Community Comes Together to Celebrate 10th Anniversary of HA’s Research Initiative
Families and researchers from across the country came together on Nov. 3 in St. Louis, MO to celebrate the 10th Anniversary of HA’s Research Initiative. The event highlighted the successes of our research investments and honored the trailblazers who started it all.
“Since the start of our research initiative in 2009, we have worked diligently to build a comprehensive research program. Today, our program spans basic, translational, and clinical research and funds efforts to find a cure and improve the lives of those living with the condition, from the smallest preemies to seniors with Normal Pressure Hydrocephalus,” said Diana Gray, HA’s President and CEO, as she welcomed guests.
At the event, Paul Gross, past HA Board Chair and co-founder of the Hydrocephalus Clinical Research Network (HCRN) and the Adult Hydrocephalus Clinical Research Network (AHCRN), was presented with a Visionary Leader Award for his efforts to help launch and shape HA’s Research Initiative. He shared stories of how HA’s research ecosystem began and highlighted the individuals who helped make it successful.
Dr. Carolyn Harris, PhD, from Wayne State University, was honored with a Research Innovation Award. Dr. Harris, the recipient of HA’s 2018 Innovator Award, is testing a new shunt coating that stops cells from attaching to the shunt. Her goal is to create a shunt catheter that does not block, which would be a game changer for hydrocephalus patients.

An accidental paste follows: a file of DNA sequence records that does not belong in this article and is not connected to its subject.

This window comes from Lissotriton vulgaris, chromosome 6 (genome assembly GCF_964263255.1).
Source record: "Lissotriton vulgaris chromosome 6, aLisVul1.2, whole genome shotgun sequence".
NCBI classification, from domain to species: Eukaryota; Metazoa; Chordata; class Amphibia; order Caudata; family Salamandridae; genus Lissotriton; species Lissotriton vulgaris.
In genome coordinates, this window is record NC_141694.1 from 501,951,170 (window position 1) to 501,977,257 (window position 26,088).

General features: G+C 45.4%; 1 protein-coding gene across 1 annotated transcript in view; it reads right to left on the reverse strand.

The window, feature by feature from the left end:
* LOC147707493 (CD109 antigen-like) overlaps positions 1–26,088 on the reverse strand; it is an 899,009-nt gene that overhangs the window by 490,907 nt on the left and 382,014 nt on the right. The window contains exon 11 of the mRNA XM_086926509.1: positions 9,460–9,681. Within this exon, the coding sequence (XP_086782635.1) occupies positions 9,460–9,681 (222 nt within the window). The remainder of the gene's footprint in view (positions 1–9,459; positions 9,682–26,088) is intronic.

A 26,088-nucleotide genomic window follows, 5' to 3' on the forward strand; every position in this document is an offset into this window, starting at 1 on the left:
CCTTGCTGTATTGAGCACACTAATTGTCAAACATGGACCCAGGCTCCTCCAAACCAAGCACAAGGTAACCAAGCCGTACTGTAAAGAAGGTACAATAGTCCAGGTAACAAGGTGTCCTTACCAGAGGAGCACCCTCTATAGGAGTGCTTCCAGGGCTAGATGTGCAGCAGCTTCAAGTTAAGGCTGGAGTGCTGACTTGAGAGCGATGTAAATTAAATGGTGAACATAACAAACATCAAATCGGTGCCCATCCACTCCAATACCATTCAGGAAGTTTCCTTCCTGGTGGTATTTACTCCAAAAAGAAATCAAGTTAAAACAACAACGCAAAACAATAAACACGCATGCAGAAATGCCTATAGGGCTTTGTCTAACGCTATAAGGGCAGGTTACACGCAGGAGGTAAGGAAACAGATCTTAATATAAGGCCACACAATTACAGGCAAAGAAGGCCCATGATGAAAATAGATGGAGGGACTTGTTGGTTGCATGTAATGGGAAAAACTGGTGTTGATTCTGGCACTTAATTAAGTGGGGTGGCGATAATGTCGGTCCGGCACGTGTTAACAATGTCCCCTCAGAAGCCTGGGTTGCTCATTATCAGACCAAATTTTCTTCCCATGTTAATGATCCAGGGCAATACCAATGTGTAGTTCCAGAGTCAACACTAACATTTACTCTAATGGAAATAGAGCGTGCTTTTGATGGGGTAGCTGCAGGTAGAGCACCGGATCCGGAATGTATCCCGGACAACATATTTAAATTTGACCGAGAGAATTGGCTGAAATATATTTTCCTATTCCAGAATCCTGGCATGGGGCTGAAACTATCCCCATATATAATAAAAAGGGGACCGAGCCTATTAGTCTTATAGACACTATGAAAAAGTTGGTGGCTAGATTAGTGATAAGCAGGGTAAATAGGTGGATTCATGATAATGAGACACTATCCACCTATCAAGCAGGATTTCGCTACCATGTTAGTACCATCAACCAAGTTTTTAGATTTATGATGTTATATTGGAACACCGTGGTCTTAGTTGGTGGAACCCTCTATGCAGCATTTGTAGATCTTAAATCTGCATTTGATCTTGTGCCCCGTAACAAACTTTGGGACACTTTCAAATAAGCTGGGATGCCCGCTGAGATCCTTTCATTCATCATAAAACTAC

Dr. David Limbrick, MD, PhD, with St. Louis Children’s Hospital and Washington University School of Medicine, gave the keynote address about what the future holds for hydrocephalus research. He urged the audience to believe that it is possible to find ways to prevent and cure hydrocephalus.
“It's doable through team-based science and really probing these common pathways, enabling us to make transformative advances towards precision medicine for hydrocephalus…the need is urgent and significant and they're counting on us,” he said.
HA Board Chair Brett Weitz presented Stephanie Buffa Vogt with a 2019 Vicki Brown Volunteer of the Year Award. Stephanie has been living with hydrocephalus since she was 6 weeks old. She has attended almost every Hydrocephalus Association conference over the past 20 years and is a longtime HA peer support volunteer. She has been chair and co-chair of the St. Louis WALK to End Hydrocephalus since 2008, which has raised over $500,000 for HA’s support, education and research programs.